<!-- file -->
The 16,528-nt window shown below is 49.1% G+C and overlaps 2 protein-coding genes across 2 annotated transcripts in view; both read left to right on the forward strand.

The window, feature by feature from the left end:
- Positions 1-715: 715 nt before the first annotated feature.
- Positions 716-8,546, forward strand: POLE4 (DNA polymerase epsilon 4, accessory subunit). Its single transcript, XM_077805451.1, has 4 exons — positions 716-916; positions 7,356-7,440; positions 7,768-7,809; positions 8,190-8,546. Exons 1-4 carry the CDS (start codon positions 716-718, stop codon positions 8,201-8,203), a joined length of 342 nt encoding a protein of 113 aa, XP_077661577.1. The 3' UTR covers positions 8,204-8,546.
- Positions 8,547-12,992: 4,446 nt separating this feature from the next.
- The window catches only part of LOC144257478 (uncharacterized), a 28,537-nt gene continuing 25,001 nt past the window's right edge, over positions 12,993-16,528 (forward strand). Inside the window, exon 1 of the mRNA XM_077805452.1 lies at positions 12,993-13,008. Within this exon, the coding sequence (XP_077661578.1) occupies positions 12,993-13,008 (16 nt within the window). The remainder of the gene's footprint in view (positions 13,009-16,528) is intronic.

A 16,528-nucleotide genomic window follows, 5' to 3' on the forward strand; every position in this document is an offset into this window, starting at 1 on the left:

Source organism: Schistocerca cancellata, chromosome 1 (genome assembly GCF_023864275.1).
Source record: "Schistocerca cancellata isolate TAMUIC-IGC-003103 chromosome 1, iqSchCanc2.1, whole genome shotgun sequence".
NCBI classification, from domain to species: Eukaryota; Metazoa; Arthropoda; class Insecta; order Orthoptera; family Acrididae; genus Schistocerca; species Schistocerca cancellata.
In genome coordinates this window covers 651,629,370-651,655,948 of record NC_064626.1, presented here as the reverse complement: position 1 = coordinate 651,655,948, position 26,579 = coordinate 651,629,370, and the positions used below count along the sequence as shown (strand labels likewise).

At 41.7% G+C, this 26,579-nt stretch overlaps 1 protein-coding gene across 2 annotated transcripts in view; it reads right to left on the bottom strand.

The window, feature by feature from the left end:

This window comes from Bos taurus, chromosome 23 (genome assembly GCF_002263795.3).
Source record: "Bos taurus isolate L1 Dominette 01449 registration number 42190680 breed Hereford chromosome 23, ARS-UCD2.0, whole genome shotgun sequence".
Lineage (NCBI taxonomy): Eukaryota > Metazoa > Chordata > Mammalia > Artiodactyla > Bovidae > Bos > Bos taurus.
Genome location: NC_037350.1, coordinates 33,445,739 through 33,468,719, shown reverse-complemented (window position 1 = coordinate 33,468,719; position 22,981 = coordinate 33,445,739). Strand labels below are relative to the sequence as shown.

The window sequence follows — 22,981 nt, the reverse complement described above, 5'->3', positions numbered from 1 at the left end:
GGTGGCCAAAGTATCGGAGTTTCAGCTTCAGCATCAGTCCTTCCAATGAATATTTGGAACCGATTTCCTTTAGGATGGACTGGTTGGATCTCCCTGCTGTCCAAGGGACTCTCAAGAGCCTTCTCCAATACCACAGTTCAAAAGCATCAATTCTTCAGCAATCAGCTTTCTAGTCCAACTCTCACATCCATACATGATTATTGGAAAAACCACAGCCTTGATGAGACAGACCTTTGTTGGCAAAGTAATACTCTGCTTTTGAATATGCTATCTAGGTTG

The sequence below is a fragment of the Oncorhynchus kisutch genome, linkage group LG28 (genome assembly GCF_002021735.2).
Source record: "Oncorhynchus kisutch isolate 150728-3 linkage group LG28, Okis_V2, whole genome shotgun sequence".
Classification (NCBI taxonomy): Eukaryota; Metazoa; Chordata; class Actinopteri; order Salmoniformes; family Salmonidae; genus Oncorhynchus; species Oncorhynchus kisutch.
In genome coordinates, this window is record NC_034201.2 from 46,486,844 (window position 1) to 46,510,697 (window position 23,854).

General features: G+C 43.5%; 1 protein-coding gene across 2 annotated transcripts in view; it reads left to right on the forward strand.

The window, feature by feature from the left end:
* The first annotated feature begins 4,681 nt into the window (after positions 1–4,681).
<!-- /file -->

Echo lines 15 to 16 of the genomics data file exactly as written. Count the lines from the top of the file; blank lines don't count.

Source record: "Bos taurus isolate L1 Dominette 01449 registration number 42190680 breed Hereford chromosome 23, ARS-UCD2.0, whole genome shotgun sequence".
Lineage (NCBI taxonomy): Eukaryota > Metazoa > Chordata > Mammalia > Artiodactyla > Bovidae > Bos > Bos taurus.